The ramifications of Durant’s injury are extensive. The immediate effect is that, if his recovery spans the usual year-plus required of an Achilles injury, the NBA will be without one of its most exciting figures, with a guard’s handle and an all-time shooting stroke ludicrously packaged into a nearly 7-foot frame. His absence will alter the direction of the league this summer, as organizations lined up to pursue him in free agency will have to decide whether he’s worth the risk; predicted super teams may quickly become the stuff of alternative histories. The most frightening and humane worry is that Durant might never be the same again. A torn Achilles almost invariably leaves players lessened, robbing them of some measure of grace. The prospect is doubly sad when the player in question is one of the sport’s most graceful.
Durant’s injury is not the only aspect of these finals that illustrates the tensions between labor and management in professional sports. Kawhi Leonard, the Raptors’ star forward, was traded to the team last summer from the San Antonio Spurs, with whom he had feuded for the better part of a season over their handling of his own quadriceps injury; his team-leading turn in this year’s playoffs rebuffs those who would claim to understand his ailments better than he does. In the series’ third game, after the Toronto guard Kyle Lowry fell into the first row of seats chasing a loose ball, the Warriors’ part owner Mark Stevens reached over and pushed him. Lowry was rightly upset—less, it seemed, by the force of the shove than by the sense of entitlement that led to it, the implication that sitting courtside equates to some degree of ownership over players’ bodies.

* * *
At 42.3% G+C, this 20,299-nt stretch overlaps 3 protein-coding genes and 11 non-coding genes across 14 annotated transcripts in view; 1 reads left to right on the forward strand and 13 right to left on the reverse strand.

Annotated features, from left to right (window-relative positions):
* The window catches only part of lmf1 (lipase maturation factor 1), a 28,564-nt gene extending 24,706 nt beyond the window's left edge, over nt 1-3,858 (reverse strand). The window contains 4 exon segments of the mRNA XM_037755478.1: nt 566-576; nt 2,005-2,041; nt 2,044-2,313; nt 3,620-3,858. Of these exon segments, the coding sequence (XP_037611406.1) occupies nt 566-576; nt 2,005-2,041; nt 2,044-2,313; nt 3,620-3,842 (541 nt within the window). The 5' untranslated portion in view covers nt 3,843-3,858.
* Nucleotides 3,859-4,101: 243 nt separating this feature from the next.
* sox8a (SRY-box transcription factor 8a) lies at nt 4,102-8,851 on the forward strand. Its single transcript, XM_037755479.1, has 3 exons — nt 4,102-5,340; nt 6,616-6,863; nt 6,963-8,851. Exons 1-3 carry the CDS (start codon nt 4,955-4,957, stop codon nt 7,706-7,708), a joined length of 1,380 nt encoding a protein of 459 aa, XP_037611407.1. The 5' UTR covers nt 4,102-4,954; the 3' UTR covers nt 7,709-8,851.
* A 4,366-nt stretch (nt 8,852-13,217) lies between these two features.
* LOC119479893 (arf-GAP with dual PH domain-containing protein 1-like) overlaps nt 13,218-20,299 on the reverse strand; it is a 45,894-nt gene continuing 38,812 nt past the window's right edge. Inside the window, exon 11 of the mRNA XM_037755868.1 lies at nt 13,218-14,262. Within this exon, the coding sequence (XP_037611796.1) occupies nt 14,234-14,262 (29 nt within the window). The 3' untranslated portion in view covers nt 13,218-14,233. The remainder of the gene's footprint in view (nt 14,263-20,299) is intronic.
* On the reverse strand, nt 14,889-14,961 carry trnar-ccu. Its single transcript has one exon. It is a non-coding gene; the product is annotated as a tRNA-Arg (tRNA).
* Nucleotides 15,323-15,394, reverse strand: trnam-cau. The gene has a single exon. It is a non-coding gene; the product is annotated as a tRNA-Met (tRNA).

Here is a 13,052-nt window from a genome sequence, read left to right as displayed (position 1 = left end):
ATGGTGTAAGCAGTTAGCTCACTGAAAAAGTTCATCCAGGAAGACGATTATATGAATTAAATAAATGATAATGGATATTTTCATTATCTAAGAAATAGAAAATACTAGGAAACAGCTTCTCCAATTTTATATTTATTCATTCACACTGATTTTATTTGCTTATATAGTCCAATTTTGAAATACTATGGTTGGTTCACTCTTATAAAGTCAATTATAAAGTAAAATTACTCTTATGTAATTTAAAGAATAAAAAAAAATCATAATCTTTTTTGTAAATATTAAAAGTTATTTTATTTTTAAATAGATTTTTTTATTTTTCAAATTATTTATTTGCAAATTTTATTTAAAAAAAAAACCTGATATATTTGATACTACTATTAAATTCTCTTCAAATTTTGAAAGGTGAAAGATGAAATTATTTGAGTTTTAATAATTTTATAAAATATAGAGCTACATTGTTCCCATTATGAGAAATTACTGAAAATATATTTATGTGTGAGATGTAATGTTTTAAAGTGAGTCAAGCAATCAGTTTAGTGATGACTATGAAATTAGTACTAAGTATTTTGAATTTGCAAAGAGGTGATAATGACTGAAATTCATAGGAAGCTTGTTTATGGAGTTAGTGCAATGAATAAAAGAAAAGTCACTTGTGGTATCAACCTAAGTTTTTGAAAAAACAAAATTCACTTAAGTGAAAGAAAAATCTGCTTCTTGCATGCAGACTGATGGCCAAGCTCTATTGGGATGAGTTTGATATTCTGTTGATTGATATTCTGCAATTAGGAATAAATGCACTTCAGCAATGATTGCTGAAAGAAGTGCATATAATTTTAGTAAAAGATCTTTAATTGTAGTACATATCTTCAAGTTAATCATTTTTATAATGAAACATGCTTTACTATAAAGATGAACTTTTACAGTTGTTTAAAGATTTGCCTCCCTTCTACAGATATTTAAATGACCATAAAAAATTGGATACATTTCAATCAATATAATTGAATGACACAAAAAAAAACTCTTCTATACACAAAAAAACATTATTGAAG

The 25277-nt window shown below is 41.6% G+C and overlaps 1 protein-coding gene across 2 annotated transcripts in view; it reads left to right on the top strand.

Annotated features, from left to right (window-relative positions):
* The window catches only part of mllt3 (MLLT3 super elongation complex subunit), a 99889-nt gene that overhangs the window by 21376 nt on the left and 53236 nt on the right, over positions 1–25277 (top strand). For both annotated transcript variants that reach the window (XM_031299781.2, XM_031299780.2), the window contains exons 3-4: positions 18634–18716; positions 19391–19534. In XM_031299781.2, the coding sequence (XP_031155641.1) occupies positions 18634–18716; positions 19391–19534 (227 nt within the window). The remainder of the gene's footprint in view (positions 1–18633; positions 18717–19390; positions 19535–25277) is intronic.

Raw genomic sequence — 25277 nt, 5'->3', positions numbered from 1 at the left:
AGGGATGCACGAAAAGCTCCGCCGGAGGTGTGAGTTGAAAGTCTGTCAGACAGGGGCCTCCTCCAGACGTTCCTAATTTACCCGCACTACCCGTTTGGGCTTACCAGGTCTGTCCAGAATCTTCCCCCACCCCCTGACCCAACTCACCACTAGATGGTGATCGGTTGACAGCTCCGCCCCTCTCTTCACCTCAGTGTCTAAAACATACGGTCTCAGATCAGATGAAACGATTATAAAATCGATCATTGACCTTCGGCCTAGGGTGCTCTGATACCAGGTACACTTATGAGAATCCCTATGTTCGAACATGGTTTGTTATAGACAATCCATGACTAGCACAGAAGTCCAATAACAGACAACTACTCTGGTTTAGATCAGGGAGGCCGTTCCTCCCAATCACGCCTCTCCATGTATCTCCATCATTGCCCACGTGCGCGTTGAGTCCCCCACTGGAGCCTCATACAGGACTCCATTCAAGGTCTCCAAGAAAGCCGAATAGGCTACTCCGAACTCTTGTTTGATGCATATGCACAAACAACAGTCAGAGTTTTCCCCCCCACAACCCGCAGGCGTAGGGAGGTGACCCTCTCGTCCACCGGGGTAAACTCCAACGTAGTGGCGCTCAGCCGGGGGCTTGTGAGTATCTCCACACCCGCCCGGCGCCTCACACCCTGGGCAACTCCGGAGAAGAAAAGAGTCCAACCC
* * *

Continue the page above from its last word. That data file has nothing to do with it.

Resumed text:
After Game 5, the Warriors held to fallen-comrade sports cliché. “Prayers up to K.D.,” Stephen Curry said in a postgame interview. “He gave us what he could.” Klay Thompson praised Durant’s courage, saying, “For him to put his health on the line, to come back and compete at the highest level, he’s one of the best to ever do it.” Durant posted to Instagram after the game: “I’m hurting deep in the soul right now I can’t lie but seeing my brothers get this win was like taking a shot of tequila, i got new life lol.”
The comments were familiar, but moving; that is part of the power of sports, to make old sentiments annually new. It was surely the hope, in the hours before yesterday’s game, that Durant would join a lineage of hobbled comeback stories, players who gutted it out in a time of need. The question, in the days and weeks to come, will be whether the Warriors’ brass took the story too seriously and bought into it too much—if they forgot about, or disregarded, what happens to the player if it ends the wrong way.